13 Tips for Meal Planning
June 20th, 2017

Meal planning for one or two is a learning process. Add a baby or two to the mix and it becomes a JOB! With our busy schedules, easy access to take-out, prepared and restaurant food, there is little time left in the day to adequately prepare nutritional and tasty meals. Meal planning varies in scope and experience; it can be as simple as having an idea of what you will cook every night to knowing how to repurpose food for breakfast, lunch and dinner. It is an essential tool for any individual wanting to save money, time or improve health with home cooked meals. These factors intensify with the biggest life changer– a kid. Thus, planning and strategizing is essential. I’ll outline some quick tips for those pre-baby wanting to get a head start and then provide tips for those in the midst of the baby chaos.

It’s never too late to start!

Pre-Baby Meal Planning Tips:


    Ensure you have the proper sized and quantity of equipment to store food in the fridge and on the go for up to 5 days of lunch. Have a variety of sizes for smaller items (nuts, berries) and smaller quantities (proportioned full fat cheeses). For homemade soups, casseroles and larger items, have at least a 4 cup size. Check out U-Konserve for sustainable based packaged containers. You can find U-Konserve on amazon too!


 If you are new to home cooking, invest in some basic cookware. The following are “must haves”:

    • Sharp chef’s knife
    • Cutting board (several – one for raw meat, vegetables and then smaller items).
    • Several utensils for stirring, flipping and breaking up food.
    • Invest in a two to three quality sauté pans (Calphalon is one of my favorites and last for years!), a small sauce pan (2 cup), and large soup pot (doubles as a pasta pot). Contact me for a full list and guidance on kitchen cooking tips.

Here’s the tough part – what to cook! First of all, pick dishes that serve as lunches for the next day OR can be repurposed for those who dislike “leftovers”. I tackle many of these aspects in my “10 Tips to Tackling Lunch Packing Challenges”. Check out some of my recipes for meal ideas. Resources I love are Cooking Light, Boston Organics, and Food & Wine for richer and more cooking intensive occasions. I save recipes I’ve tested to ChefTap – an app with many functional benefits.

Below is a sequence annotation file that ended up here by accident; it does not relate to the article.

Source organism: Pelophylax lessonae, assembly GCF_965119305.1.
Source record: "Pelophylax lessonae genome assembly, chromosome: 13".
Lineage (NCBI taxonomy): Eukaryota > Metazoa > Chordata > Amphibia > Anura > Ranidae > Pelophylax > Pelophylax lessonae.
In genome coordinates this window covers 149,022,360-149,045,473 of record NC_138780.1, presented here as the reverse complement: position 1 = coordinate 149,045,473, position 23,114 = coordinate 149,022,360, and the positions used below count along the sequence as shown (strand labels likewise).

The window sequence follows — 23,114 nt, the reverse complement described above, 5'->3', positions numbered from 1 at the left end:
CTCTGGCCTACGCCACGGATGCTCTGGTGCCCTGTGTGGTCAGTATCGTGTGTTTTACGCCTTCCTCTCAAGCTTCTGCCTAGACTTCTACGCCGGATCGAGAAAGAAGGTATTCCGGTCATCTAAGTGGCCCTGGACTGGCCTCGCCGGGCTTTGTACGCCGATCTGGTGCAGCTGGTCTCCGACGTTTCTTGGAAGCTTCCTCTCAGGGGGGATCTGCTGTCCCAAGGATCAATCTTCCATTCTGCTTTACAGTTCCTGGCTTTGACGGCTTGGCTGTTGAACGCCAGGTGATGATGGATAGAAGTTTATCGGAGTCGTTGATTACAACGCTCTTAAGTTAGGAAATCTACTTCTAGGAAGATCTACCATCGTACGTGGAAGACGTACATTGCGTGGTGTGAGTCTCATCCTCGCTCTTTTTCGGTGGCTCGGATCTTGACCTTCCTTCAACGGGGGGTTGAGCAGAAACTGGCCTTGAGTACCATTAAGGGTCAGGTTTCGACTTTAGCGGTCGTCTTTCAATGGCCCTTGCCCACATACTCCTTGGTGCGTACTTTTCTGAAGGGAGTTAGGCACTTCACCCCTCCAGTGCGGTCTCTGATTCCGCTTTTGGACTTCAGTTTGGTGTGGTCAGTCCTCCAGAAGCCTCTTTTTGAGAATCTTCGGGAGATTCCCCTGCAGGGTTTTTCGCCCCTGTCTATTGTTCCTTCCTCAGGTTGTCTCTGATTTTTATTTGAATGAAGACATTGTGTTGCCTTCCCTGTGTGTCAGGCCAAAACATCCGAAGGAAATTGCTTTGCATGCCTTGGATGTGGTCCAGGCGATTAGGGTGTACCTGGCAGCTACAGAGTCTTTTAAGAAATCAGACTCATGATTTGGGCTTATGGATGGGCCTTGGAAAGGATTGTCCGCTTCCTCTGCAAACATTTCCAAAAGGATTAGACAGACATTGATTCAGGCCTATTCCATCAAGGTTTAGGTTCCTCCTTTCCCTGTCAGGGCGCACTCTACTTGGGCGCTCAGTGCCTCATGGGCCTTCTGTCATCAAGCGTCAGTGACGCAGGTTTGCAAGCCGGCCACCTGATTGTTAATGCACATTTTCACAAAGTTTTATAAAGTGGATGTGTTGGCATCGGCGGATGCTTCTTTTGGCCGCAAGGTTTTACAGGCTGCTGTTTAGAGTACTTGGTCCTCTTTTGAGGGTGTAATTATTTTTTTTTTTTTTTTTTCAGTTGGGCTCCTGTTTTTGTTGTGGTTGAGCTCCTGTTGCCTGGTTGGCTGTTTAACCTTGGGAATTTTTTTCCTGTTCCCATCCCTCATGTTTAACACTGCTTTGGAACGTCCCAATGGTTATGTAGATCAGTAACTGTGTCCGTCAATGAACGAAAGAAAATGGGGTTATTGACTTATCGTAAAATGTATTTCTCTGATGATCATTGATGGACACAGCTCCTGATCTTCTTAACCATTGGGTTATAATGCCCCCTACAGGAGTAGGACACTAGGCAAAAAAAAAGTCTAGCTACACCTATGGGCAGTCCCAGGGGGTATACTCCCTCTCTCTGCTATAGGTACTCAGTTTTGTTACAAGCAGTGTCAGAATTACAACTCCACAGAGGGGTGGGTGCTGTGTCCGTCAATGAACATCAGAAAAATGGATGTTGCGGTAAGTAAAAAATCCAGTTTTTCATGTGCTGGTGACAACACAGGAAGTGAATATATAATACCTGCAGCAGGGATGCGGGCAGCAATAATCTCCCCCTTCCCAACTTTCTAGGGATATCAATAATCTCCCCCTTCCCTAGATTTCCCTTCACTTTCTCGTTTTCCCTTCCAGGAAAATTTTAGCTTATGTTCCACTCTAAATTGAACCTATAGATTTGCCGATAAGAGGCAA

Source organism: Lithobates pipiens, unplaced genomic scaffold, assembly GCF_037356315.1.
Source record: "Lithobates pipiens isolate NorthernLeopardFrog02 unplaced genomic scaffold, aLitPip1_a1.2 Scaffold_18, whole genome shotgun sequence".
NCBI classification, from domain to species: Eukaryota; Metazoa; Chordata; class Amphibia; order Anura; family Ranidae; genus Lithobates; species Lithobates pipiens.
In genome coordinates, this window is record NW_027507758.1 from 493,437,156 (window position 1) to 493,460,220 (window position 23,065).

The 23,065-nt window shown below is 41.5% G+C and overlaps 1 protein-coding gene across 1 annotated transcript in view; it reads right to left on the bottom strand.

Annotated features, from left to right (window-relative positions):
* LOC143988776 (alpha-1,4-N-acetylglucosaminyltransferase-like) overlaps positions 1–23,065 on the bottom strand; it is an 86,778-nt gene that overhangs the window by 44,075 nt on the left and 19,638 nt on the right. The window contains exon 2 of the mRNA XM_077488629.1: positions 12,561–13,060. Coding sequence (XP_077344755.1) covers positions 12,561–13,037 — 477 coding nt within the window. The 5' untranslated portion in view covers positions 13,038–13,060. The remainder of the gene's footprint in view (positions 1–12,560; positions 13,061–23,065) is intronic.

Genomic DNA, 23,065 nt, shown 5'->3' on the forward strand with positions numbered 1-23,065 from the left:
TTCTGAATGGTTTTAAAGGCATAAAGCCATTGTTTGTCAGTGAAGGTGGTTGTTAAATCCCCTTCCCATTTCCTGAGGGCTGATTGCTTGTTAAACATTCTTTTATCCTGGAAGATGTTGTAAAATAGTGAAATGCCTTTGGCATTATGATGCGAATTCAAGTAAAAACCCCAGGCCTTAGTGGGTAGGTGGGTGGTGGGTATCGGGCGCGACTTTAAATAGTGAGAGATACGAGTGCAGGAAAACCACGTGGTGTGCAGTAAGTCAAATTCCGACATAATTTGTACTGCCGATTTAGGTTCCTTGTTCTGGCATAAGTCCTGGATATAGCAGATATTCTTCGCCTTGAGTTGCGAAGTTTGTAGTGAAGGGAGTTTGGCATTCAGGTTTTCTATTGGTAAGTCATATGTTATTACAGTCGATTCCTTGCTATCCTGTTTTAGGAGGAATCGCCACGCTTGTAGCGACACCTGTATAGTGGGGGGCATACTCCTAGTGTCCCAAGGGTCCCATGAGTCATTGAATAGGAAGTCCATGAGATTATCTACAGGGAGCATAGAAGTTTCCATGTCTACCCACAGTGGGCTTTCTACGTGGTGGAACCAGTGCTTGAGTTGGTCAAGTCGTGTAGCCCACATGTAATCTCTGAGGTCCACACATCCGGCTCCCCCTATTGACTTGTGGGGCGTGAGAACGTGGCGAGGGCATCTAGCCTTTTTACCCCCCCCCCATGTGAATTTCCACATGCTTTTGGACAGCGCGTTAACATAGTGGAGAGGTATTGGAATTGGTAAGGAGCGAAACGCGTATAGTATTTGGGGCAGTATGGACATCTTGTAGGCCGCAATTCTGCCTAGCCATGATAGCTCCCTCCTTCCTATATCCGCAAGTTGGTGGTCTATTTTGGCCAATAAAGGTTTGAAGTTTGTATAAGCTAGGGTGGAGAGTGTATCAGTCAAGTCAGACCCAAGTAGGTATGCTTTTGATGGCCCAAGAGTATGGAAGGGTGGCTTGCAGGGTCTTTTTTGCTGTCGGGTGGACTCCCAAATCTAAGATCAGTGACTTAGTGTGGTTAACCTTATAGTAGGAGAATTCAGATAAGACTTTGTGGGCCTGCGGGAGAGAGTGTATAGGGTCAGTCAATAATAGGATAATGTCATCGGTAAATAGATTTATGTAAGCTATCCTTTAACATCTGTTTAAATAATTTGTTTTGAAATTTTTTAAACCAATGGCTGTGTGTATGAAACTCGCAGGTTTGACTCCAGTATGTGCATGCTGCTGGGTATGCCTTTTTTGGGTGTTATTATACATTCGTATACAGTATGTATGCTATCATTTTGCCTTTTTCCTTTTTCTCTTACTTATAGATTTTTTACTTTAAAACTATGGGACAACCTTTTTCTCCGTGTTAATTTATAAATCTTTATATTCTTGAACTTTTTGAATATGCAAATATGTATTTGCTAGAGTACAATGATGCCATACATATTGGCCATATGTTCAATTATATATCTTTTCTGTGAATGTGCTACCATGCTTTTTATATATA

A habit takes 90 days to develop and can be easily disrupted by life challenges, so find a routine and rhythm that fits your life style and needs. I work with clients to determine the best methods for them, so please reach out if you need assistance. Otherwise, try some of these tips: pick two nights to cook multiple meals, pack lunch one day a week and increase the frequency to eventually add breakfast. Review your schedule to determine the best time to chop, shop and prep! Cook a pot of quinoa and use in various ways for different meals.


 Make sure other family members are on board. Have them pitch in with chopping one night or measuring ingredients.


Spend one hour researching local farmer’s markets, or maybe a fruit and veggie delivery service. Boston Organics is one of my favs as it ensures we have PLENTY of vegetables. I have to find reasons to use them up, which means I am getting more than enough veggies.

Your Bundle of Joy has arrived. Everything has been thrown into chaos.


Don’t try to achieve everything listed above. Reduce the amount of cooking in your first few weeks as a parent. Stick to good eating habits, but don’t stress about eating perfectly every day. Tues night should be simple – check out my “Not Your Tues Night Meal” blog.


If your spouse did all the meal prep, ask if he/she can handle the little one while you prep the meal. This may lengthen the process, but that’s better than 2 juggling two jobs – entertainer and cook.


Chop more than enough vegetables for salads, roasting, soups, scrambled eggs, fajitas, pizza toppings and more. It’s draining to think about chopping EVERY night for a new meal. The same goes for protein. I buy about 2lbs of chicken. 1 lb. for a recipe, the other pound I chop, season, marinate and then cook when convenient to add to lunches, breakfast or snacks.


Make vegetables the focus of the meal and add protein as necessary. This is less daunting then having a main meat meal, expands the options, and ensures a large intake of vegetables.


 Repeat this mantra even amidst the screaming. If you are having vegetables, the baby can have vegetables. Mash and puree what you are having with some yogurt and/or hummus. Over the age of one, bake green beans for adults leaving the beans for baby in the oven a few minutes longer. Make soup and puree it. This will also ensure your little one is eating a balanced diet and will understand the value of eating a home cooked meal with everyone – not separate. They won’t starve, so be careful about giving into the snacks and treats in the fear they will go hungry!


Plan ahead even more. Think about the meals a week in advance. It seems daunting, but remember that one hour in advance saves hours on the end. Have a place for recipes you randomly find – either a manila folder, a note pad or have a running notes list on your phone/device, excel spreadsheet. Review when you need ideas.


Remember to be open to diversifying your food. Don’t get too caught up in the ease of packaged goods. Wholefoods is great, but they are increasingly pushing us towards pre-packaged foods. It’s a wonderful complement to your meal planning, not a supplement.

This is a lot to digest, so reach out to yourwellnessscout@gmail.com with questions and check out my full length blog for further details and applicable tips.

For now, the three most important takeaways:

  • Pick the tips that work for you – Prioritize
  • Give yourself time for trial and error.
  • Focus on quality food.

Your Wellness Scout

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